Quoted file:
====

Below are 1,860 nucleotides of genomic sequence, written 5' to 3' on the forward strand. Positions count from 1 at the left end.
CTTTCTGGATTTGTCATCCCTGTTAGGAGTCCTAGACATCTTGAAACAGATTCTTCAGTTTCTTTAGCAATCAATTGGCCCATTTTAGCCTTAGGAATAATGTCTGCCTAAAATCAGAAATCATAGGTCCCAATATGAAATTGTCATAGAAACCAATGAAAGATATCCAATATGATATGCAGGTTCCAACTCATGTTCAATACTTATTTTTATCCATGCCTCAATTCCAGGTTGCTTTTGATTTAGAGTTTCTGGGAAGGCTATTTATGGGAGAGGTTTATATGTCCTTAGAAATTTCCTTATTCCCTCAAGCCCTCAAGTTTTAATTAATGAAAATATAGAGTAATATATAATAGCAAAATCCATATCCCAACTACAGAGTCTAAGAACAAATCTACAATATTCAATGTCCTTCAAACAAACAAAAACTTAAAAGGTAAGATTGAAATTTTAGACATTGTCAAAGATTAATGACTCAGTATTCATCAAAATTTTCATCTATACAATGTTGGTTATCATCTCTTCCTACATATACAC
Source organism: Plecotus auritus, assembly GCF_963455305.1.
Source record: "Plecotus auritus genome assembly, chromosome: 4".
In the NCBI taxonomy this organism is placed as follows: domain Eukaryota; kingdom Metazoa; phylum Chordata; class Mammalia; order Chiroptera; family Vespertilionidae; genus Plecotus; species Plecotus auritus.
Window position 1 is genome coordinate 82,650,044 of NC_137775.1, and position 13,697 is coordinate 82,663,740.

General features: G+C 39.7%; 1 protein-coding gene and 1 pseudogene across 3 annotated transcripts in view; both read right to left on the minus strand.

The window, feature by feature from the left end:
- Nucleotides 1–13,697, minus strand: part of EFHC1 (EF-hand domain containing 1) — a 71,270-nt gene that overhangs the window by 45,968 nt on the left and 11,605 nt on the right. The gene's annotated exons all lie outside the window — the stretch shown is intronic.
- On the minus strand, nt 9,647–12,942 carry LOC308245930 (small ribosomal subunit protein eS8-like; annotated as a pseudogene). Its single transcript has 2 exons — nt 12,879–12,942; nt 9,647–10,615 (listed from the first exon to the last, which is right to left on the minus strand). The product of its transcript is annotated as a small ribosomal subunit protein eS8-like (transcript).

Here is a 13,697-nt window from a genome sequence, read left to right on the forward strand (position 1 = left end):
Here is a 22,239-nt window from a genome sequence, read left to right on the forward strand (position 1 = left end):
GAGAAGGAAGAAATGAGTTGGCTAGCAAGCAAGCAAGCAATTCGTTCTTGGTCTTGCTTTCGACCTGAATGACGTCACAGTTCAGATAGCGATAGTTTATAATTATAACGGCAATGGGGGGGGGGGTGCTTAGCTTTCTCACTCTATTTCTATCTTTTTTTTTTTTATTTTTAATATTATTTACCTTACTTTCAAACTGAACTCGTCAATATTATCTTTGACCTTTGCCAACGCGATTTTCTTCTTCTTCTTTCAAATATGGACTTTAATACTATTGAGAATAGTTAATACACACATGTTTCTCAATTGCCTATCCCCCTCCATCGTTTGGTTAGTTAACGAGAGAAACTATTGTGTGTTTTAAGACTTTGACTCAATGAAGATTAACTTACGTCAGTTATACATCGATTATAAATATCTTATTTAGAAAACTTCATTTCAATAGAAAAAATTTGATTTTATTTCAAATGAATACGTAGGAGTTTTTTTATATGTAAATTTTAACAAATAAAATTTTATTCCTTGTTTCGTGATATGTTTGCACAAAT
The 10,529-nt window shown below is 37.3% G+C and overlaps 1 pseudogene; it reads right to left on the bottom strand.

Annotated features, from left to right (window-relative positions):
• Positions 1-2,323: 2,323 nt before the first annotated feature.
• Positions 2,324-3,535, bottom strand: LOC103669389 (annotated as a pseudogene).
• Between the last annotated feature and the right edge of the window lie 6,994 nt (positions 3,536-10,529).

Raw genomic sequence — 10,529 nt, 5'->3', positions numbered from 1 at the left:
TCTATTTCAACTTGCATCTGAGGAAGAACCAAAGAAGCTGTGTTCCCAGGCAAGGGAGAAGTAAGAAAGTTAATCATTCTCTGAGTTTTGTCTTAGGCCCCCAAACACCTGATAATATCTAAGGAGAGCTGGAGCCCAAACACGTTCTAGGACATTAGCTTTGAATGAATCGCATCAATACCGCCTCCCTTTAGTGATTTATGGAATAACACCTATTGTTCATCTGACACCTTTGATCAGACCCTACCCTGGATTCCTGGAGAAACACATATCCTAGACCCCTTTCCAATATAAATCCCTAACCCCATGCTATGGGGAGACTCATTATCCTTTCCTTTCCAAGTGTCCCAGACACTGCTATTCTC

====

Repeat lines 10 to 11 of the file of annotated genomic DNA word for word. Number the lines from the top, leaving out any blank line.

- On the minus strand, nt 9,647–12,942 carry LOC308245930 (small ribosomal subunit protein eS8-like; annotated as a pseudogene). Its single transcript has 2 exons — nt 12,879–12,942; nt 9,647–10,615 (listed from the first exon to the last, which is right to left on the minus strand). The product of its transcript is annotated as a small ribosomal subunit protein eS8-like (transcript).

Here is a 13,697-nt window from a genome sequence, read left to right on the forward strand (position 1 = left end):